A Story Over 50 Years in the Making
At age 27, Joan Merriam Smith set out to become the first woman to fly solo around the world. Inspired by Amelia Earhart, since the age of 15 it had been Joan’s goal to complete the exact route that Amelia Earhart had planned.
As luck would have it, just five weeks prior to her world flight departure, Joan would unexpectedly learn about Ohio-based housewife Jerrie Mock’s ambition to also become the first woman to complete an around-the-world solo flight. Joan and Jerrie’s simultaneous flights around the globe would spark an international media sensation. But how did two such carefully planned flights, and of such magnitude, come together only two days apart?
Following a treacherous and unprecedented adventure around the world in a twin-engine plane from March – May of 1964, Joan would go on to become the first person in history to fly solo around the world at the equator, the first person to complete the longest single solo flight around the world, and the first woman to fly a twin-engine aircraft around the world, among other accolades. To put her accomplishment into context, to date there have technically been just ten women who have completed solo flights around the world.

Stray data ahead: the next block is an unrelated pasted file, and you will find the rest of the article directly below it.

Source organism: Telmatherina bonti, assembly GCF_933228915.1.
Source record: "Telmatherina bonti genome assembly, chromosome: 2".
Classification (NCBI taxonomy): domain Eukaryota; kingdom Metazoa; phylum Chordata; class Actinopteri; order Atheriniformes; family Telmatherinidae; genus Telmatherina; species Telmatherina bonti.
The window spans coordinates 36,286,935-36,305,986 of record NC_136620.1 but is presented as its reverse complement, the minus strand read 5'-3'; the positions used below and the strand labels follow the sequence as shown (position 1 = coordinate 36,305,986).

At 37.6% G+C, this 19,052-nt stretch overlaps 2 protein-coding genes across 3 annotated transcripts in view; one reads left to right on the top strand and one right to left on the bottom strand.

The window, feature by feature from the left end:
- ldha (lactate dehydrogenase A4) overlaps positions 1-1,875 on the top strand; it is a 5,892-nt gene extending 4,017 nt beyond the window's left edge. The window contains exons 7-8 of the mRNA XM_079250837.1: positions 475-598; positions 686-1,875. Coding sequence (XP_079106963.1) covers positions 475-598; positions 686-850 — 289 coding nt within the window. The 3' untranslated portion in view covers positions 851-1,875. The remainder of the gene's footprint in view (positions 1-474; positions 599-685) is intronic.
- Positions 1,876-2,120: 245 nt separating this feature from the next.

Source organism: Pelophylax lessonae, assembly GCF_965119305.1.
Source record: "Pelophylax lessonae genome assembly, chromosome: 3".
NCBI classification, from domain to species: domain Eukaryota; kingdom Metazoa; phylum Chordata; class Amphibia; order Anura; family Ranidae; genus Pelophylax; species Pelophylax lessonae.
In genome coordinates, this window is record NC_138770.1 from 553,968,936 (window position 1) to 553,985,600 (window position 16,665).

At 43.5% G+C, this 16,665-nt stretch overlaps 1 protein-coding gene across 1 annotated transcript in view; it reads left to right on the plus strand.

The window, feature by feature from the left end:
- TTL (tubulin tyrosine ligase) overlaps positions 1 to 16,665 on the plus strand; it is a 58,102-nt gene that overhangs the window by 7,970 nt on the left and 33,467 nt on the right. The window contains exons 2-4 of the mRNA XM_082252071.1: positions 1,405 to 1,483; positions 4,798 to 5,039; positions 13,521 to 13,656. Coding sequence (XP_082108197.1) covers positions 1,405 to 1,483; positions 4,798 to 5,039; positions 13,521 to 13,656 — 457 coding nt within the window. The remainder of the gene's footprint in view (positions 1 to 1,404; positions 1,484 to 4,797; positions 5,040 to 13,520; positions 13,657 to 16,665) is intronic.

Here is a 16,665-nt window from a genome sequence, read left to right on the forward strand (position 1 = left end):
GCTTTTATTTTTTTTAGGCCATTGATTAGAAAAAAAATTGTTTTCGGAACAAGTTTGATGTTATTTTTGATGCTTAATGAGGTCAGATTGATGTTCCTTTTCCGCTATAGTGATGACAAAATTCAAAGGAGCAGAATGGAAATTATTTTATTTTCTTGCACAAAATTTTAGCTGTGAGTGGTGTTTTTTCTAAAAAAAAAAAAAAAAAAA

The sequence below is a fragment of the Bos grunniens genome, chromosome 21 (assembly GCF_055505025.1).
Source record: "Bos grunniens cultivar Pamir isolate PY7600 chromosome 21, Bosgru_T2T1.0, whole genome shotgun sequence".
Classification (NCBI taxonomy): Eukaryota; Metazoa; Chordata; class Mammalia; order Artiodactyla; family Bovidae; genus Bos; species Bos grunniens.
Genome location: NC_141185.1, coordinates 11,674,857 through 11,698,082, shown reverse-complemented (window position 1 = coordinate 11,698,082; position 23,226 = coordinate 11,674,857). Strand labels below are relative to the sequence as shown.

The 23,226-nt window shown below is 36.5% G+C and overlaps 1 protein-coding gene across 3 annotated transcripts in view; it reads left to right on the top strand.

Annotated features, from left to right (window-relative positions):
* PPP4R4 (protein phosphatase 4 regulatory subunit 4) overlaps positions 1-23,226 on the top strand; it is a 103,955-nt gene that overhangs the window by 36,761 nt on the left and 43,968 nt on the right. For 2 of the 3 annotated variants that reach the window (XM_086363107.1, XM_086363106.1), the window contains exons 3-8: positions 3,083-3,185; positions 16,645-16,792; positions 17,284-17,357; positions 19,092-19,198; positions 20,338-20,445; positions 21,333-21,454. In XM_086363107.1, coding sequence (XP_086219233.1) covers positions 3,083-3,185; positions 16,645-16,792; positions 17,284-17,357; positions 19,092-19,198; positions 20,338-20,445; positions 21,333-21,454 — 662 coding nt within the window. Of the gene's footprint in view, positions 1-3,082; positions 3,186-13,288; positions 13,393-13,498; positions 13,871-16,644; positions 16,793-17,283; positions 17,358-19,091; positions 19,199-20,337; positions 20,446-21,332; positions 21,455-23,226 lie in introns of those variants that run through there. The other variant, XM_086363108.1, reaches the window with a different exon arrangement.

However, less than a year following Joan’s historic world flight, she was involved in two suspicious back-to-back plane crashes, including one that took her life in February of 1965. Joan died with her biographer, Trixie Ann Schubert, a foreign news correspondent who had just returned from an Associated Press assignment reporting behind the Iron Curtain in Russia.
At the time of their deaths, Trixie was wrapping up a book about Joan’s first-person account of flying around the world solo. Ultimately, it was never published. It wouldn’t be until over 50 years later that the draft manuscript was discovered by Trixie’s granddaughter—the book’s author—who was curious to learn more about the past.